Ramble on Brohm Ridge

The summer is slipping away, and we haven’t been out in the hills since ski-season ended. We needed exercise, and we probably were limited to locations that are inspiring, but didn’t have epic altitude gain. Yesterday, we chose Brohm Ridge. It is not frequented by the muscle-powered wilderness travellers (hikers and skiers) because tenure for this area, adjacent to Garibaldi Provincial Park, is held by the Black Tusk Snowmobile Club. I’ve always found these motorized folks to be friendly, and I was under the impression that they maintained the road. Actually the road was in very rough shape, and our trip up and down the hill was very slow with several stops to move stones out of the way. It required a 4×4 with low range. All day, we saw only 3 other people, all on motorcycles.

The location is spectacular. Brohm is long high ridge that extends westward from the north-side glaciers of Mt. Garibaldi for about 4-1/2 kilometers into the Whistler Corridor. The top of the broad ridge rises from about 5 thousand feet to just over 6 thousand feet at the glaciers. The views in all directions are staggering.

The upper area of the road is guarded by a gate, so we parked at 4550′.

The gate guarding the upper section of Brohm Ridge, Mt Garibaldi

The gate guarding the upper section of Brohm Ridge, Mt Garibaldi. Our ridge-walk will be along the ridge that is the horizon-line on the left

On the drive up the hill (we took the road that passes Cat Lake — just north of Squamish) the aspect is west, so we had views of the Tantalus Range, but never saw Mt. Garibaldi. Moments after we left the car, we rounded a corner and an IMAX moment  — we reached the gate and could see that we were acutally on a ridge of the great volcano.

From there the road wanders down and up for about 2-3/4 km to the lodges of the snowmobile club. You can see it and the view toward Tantalus if their web cam is up and the weather is clear at: BTSC Web Cam.

It is another 2 km or so up to the main ridge. After that, we simply marched along looking at the views.

If you have a copy of Google Earth, You can view exactly what we saw.

Mt Garibaldi and Brohm Ridge in Google Earth. Looking West.

Mt Garibaldi and Brohm Ridge in Google Earth.
Looking West. Camera shows where I took the picture.

Download this file << to take you to the exact location where I took a picture of Mt. Garibaldi and it will superimpose my image over the mountain. You can then control the opacity to compare the image with the virtual image in GE. If you explore the region in GE, you will see that Brohm Ridge provides the fastest access to Garibaldi for climbers heading for the summit.

Click any of my images to see a larger version. It was a hazy day, so the distant hills have a dreamy quality.

Looking South. the peaks on the left are the Sky Pilot group. The depression between the two knolls is Howesound - lost in the haze.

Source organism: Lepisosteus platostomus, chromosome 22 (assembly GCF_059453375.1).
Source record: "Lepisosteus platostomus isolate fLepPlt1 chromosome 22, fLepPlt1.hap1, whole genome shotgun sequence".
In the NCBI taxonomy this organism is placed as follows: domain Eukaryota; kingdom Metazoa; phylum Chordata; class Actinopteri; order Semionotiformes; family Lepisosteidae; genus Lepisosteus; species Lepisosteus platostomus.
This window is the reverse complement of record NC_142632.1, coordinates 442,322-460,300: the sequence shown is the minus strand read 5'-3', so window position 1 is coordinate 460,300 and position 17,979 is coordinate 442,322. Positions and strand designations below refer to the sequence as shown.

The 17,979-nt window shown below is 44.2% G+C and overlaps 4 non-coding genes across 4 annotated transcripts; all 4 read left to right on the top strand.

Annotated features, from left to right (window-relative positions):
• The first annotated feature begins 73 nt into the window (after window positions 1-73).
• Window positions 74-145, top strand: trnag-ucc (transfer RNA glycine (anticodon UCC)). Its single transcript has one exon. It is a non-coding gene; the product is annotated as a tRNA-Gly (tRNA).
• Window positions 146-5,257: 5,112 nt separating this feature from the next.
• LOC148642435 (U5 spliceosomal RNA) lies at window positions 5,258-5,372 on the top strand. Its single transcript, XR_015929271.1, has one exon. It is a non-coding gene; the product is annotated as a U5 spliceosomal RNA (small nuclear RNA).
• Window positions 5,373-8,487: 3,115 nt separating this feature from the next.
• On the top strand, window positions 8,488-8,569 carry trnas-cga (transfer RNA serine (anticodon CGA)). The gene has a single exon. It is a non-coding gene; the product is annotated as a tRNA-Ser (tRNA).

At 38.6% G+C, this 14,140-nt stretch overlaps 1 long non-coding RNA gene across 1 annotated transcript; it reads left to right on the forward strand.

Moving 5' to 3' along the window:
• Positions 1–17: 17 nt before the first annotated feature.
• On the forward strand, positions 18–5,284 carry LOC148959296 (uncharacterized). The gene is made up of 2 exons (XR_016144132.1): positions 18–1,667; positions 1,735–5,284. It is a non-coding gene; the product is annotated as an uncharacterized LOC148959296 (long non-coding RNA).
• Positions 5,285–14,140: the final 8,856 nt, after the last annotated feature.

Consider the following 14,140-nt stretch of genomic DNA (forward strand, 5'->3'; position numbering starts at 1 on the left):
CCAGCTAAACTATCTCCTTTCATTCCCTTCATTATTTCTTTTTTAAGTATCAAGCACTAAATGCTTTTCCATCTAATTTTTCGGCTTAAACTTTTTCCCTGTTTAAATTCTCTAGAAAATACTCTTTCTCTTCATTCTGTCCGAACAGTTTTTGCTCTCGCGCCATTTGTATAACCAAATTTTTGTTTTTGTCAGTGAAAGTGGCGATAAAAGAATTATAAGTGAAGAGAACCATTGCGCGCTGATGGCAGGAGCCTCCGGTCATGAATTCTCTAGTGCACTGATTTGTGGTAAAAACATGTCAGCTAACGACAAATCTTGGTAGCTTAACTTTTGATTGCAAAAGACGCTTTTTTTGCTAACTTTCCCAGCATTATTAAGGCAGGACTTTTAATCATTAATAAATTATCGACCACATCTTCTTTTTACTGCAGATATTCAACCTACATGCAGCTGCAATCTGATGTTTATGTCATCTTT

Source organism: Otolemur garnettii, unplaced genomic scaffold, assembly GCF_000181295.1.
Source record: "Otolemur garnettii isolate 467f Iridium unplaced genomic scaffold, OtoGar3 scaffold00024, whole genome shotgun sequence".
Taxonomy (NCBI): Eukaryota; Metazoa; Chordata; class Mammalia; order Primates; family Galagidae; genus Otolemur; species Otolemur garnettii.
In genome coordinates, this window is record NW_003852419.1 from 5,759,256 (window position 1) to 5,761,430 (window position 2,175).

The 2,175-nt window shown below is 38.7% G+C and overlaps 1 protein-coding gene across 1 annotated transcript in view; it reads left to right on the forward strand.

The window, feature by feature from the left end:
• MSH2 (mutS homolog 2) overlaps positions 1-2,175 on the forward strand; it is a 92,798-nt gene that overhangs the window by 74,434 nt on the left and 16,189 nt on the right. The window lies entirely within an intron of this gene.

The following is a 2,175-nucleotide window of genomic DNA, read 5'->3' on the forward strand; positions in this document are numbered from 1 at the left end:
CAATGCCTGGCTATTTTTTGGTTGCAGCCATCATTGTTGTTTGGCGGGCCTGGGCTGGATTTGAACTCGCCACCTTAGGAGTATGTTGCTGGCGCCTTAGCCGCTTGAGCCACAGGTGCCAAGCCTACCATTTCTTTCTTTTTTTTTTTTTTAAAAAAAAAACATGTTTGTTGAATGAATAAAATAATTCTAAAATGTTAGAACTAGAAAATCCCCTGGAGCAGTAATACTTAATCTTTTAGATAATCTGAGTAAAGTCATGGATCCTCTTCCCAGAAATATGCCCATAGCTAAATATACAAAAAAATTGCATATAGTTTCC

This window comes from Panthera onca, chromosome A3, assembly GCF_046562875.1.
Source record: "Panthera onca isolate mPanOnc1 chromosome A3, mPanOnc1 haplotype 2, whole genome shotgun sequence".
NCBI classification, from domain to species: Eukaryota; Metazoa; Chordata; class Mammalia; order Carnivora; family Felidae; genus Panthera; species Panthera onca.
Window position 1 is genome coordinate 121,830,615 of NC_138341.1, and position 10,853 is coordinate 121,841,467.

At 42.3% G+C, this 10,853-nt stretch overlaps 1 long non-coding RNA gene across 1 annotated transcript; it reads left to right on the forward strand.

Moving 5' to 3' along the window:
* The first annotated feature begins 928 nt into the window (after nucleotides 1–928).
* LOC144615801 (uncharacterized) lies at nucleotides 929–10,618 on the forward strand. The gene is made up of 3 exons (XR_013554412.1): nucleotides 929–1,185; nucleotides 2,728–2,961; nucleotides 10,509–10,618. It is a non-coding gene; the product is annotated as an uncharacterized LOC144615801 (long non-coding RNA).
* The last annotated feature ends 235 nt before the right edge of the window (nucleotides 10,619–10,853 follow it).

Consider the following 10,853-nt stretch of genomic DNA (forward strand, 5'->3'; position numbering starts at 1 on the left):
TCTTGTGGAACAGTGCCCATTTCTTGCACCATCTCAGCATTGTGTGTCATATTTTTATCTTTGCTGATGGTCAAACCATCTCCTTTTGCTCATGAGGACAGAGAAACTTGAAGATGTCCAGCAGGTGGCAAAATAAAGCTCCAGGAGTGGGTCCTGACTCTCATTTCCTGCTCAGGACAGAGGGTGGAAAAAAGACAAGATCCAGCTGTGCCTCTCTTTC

Looking South. the peaks on the left are the Sky Pilot group. The depression between the two knolls is Howe Sound – lost in the haze.

In the distance, to the west, the Tantalus Range

In the distance, to the west, the Tantalus Range. The highest peak is Mt. Tantalus at 8540′.

The Black Tusk and Mt Price

To the north: 7598′ Black Tusk, and 6721′ Mt Price. Mt Price always looks like paint is slopping down its sides from the rim.

Mt Garibaldi from Brohm Ridge

Mt Garibaldi, 8787′ (we are too close to see the summit) from Brohm Ridge – this is the same image that is included in the file that will superimpose this picture in Google Earth (file posted above)

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4 Responses to “Ramble on Brohm Ridge”


  1. 1 stuart September 10, 2012 at 12:18 pm

    Interesting photo journey, which shows the snow melt levels. A few years ago, we walked along the ridge to the top of a shark-fin like point that you can see in your photo, just under Mt Garibaldi. Then, a lone hiker came out after camping overnight under Table Mountain. So, there is a lot more terrain to explore back there.

  2. 2 Robert September 10, 2012 at 12:43 pm

    “Back there…” Yes, it is one of the gateways to the Garibaldi Névé and all of Garibaldi Provincial Park. It is certainly the most direct line to the tourist route up the Warren Glacier to the summit of Mt. Garibaldi. When you reached that fin-like feature, you had just crossed the boundary into Garibaldi Park. I had lunch on that bump, some years ago when I was walking there by myself. I was entertained by the amount of rockfall from the nearby Dalton Dome.

    About the snow, lots of snow that arrived this past winter and spring. So there, above 5000 ft. there was still lots of snow, especially on the north side of the hills. I think that Table Mountain, and all the local mountains are exotic – and show evidence of all the volcanic activity.

    Thanks for your comment.

  3. 3 linhartb March 22, 2013 at 6:17 pm

    Beautiful pictures! Thanks for sharing!


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